As North Carolina faces backlash over the approval of a bill that blocks local governments from passing anti-discrimination rules to protect gay and transgender people, a bill to expand legal protections for those populations here in Massachusetts remains bottled up in a legislative committee.
With only four months left in the Legislature's annual session, time is running out to pass the measure, which seeks to prohibit discrimination against transgender people in public accommodations — and a lot of questions remain.
The bill (S735, H1577) picks up where a previous law left off almost four and a half years ago. That law, enthusiastically signed by then-Gov. Deval Patrick in 2011, extended protections for transgender people by banning discrimination in the areas of housing and employment.
A controversial provision to expand that law to include public accommodations — meaning restaurants, lodging, gender-segregated changing rooms and restrooms — was removed from the 2011 bill to ensure passage of the broader legislation.
Backers of the bill intended to take up public accommodations in another session. Supporters say now is the time.
It Could Boil Down To Baker's Perspective
"I have confidence that the Legislature will pass this bill," said Carly Burton, campaign manager for Freedom Massachusetts, the group behind the bill.
"We have great support both from the speaker and in the House, as well as from the Senate president and in the Senate," Burton added. "We also have a wide variety of businesses and unions and all sorts of other entities, women’s groups, domestic violence prevention groups, that have come out in support of this bill."
And no one argues that if the vote on the bill were taken today it would have more than enough support to pass.
The lingering question in 2016 that did not exist in 2011 is: Will the governor sign it into law? Unlike his predecessor, Gov. Charlie Baker won't say.
"As I said before, we certainly support non-discrimination in Massachusetts for anybody," Baker said following a leadership meeting last month. "But the details on this are important, and I know the Legislature's working on it, and we'll look forward on seeing what they will produce."
The governor's reluctance to say what he ultimately will do is frustrating the bill's supporters.
Joe Lemay, of Melrose, is the father of a 6-year-old transgender boy.
"It's one thing if Charlie Baker wants to be a laggard on civil rights, but how dare he put Massachusetts in a position to be the laggard in civil rights when we, for our whole history, have been a leader in civil rights but not on this issue," Lemay said. "It just doesn’t make sense."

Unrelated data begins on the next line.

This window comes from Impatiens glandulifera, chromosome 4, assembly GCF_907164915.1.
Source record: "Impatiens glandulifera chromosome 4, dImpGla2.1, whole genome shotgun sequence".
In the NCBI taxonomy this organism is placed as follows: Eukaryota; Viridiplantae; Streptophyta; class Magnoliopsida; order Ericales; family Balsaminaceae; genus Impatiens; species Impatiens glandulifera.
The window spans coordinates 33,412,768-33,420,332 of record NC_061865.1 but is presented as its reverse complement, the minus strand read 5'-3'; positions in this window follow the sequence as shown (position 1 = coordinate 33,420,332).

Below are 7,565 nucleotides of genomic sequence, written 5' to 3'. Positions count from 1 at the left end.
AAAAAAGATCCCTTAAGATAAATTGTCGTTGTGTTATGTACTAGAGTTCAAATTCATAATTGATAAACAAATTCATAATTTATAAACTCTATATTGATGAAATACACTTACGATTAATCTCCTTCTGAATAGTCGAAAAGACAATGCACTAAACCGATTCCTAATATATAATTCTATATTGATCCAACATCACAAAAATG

As a candidate in his failed bid for governor in 2010, Baker said he would veto similar legislation.
But the governor has been taking the time to study the issue as of late. Last fall, he met with members of the transgender community, including 14-year-old Nicole Talbot, of Grafton.
"There were several other people there and I think we got our stories across to him. He didn't say much. He still stayed very neutral on this issue," Talbot said. "But we said, 'Oh we hope you're considering the bill.' And he said, 'You wouldn't be here if I wasn't considering it.' And so I think, it was still a very neutral statement — but it wasn't a negative, but it wasn't a positive, either."
It Could Be All About The GOP Base
Opponents of the legislation have been making their case as well, in the hopes the bill will remain stuck in committee.
"The Legislature has a responsibility to protect the rights and privacy of women and children in public restrooms, showers and locker rooms. So that's paramount," said Jonathan Alexandre, legal counsel for the Massachusetts Family Institute. "We've been here before. In 2011, when the transgender bill was passed, the Legislature specifically removed public accommodations, understanding that that wasn't an area that would create a safe situation for the citizens here in Massachusetts."
Efforts to bring the bill to a vote earlier in the session were unsuccessful, and with Baker's position on the bill still publicly unknown, House Speaker Robert DeLeo is holding off on bringing up the bill until he is certain he would have the two-thirds vote needed to override a veto should the governor issue one.
Former state Rep. Susan Tracy said Baker is likely staying noncommittal so as not to aggravate the conservative Republican base that opposes the legislation.
"The governor has taken some positions that probably have alienated that base — whether it’s trying to take over the party, which we’ve read about, or bringing some Democrats into his administration or working closely with the Legislature — so I’m sure that there are members of the conservative Republican base who are not happy with him," she said. "And perhaps he sees this as an issue where he is appealing to or appeasing that base."
Some incumbent legislators in competitive swing-districts are also concerned about a potential challenge from a conservative opponent. That could be keeping DeLeo from securing the 107 votes needed to override a veto.
"If you're that person who’s in a district, I think your biggest fear is that someone will take one vote that you’ve made out of the many that you’ve made, or all of the issues that you’ve worked on, and really actively try to run a campaign against you on that vote," Tracy said.
The Legislature's Judiciary Committee has until May 2 to report out the bill.
That happens to be the day before nomination signatures must be turned in for candidates running for the Legislature, meaning Democratic House incumbents from districts that lean conservative will at that point know if they face opposition in November.
This segment aired on April 1, 2016.